Whatever knowledge may come from a person deluded by maya is just like a reflection in the darkness, for such a person is unable to analyze the objects of knowledge in the proper perspective, which means in relation to Krishna, the Supreme Absolute Truth. However brilliant they may seem to the ignorant mass of people, compared to the knowledge coming from a bonafide disciplic succession, the philosophical comments of such a deluded person are just like glowworms in the darkness: they cannot illuminate even their own path. Even the prominent exponent of Advaitavada, Sankaracarya, openly stated in his commentary on Bhagavad Gita that “Narayanah paro’vyaktat,” “Lord Narayana is beyond the unmanifested,” but his so-called followers are too unfortunate to partake with his view. In fact, the Advaitavadis are right in their understanding that everything is one, but they are wrong in not understanding that everything is also not one. From the rational point of view, it may seem contradictory, but this is the ultimate conclusion— acintya-bheda-abheda-tattva:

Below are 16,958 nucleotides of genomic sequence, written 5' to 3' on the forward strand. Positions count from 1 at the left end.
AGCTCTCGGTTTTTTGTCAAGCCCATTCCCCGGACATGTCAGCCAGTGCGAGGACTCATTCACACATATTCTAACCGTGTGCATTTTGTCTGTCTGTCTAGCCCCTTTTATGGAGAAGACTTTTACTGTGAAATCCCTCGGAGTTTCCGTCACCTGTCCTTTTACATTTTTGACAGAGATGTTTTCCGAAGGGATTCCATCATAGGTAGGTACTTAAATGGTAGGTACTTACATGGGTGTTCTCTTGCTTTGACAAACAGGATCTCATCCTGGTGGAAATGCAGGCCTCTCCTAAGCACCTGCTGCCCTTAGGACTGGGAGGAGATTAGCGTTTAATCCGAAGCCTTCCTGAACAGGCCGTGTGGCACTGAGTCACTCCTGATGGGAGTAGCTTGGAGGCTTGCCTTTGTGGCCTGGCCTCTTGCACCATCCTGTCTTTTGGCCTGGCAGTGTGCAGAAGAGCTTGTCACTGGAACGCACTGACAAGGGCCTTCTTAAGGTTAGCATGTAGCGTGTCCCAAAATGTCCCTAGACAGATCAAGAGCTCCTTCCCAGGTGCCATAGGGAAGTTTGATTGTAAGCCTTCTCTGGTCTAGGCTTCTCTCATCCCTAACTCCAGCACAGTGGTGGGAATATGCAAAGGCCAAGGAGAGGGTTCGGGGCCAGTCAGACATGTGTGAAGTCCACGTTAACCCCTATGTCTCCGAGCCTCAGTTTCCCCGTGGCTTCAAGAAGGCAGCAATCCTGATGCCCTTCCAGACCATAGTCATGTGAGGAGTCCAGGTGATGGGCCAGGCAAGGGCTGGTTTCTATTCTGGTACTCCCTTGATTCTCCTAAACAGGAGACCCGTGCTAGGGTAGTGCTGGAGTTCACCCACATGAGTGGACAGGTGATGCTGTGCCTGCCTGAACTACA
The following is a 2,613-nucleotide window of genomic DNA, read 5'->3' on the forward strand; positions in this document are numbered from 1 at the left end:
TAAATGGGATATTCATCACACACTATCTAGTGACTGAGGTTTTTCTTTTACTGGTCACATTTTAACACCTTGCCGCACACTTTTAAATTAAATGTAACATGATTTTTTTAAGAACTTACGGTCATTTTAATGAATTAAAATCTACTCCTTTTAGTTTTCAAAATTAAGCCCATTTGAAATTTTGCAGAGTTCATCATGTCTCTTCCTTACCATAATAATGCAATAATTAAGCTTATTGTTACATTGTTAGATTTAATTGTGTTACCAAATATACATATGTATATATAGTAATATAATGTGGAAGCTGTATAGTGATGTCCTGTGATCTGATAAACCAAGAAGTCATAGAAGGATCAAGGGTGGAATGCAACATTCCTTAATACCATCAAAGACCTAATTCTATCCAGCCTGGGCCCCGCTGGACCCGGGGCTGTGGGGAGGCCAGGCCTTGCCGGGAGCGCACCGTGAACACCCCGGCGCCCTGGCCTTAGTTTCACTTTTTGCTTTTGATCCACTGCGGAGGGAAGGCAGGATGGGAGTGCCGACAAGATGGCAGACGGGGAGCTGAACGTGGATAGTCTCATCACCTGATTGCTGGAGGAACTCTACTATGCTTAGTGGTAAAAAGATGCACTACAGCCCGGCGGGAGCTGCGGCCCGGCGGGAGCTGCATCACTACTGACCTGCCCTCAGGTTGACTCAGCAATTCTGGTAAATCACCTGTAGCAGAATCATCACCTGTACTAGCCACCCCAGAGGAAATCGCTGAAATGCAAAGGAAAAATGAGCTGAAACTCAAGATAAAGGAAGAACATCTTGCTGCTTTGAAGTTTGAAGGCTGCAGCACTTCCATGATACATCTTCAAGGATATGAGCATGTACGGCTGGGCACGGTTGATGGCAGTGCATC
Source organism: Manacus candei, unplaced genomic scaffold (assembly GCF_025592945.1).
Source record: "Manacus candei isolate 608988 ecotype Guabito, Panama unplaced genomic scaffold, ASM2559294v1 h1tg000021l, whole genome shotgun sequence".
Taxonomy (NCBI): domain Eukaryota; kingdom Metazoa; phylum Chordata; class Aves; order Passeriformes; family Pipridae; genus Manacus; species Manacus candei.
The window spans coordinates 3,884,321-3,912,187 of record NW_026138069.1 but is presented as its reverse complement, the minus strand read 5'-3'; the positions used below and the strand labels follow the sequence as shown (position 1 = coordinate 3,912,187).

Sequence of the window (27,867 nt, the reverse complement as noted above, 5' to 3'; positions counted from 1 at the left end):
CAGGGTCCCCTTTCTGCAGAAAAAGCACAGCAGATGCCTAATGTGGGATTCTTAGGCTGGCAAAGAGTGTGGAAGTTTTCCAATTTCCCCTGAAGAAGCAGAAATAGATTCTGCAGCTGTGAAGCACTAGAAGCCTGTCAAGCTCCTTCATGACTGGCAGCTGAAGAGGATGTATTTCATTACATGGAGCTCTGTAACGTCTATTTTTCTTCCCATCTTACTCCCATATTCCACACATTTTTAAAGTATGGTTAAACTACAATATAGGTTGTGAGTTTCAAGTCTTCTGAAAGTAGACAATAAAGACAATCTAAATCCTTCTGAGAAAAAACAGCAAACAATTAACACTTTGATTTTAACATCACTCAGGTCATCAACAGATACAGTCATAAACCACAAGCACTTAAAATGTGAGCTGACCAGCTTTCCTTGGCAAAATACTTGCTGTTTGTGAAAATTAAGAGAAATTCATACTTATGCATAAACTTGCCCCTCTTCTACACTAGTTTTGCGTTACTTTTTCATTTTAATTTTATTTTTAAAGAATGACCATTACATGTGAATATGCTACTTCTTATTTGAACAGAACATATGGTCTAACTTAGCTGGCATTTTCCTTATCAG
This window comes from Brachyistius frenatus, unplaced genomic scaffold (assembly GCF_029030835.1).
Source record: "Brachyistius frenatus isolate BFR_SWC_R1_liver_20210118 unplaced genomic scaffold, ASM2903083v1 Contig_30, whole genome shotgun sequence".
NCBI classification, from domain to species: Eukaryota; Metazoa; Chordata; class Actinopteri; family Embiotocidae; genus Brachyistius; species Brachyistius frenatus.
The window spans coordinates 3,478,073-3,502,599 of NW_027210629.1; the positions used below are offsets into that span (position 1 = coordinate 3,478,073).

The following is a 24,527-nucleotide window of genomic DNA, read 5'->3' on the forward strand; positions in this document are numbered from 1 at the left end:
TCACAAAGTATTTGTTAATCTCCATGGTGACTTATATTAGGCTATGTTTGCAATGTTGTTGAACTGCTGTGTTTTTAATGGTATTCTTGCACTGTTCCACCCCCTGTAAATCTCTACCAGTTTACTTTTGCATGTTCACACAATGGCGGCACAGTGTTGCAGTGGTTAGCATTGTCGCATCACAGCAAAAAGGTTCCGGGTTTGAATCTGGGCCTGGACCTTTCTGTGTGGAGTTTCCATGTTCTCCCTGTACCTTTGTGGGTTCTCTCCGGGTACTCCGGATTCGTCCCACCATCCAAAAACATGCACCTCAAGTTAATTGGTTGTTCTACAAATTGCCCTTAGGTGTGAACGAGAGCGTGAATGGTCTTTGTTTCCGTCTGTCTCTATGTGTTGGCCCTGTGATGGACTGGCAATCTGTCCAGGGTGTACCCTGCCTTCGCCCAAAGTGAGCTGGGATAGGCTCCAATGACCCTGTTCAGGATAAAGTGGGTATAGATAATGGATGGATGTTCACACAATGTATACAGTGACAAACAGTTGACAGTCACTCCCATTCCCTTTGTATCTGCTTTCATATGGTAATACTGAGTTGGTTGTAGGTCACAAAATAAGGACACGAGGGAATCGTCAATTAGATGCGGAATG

yatha mahanti bhutani

bhutesuccavacesv anu

pravistany apravistani

tatha tesu na tesv aham


“O Brahma, please know that the universal elements enter into the cosmos and at the same time do not enter into the cosmos; similarly, I Myself also exist within everything created, and at the same time I am outside of everything.”


>>> Ref. VedaBase => SB 2.9.35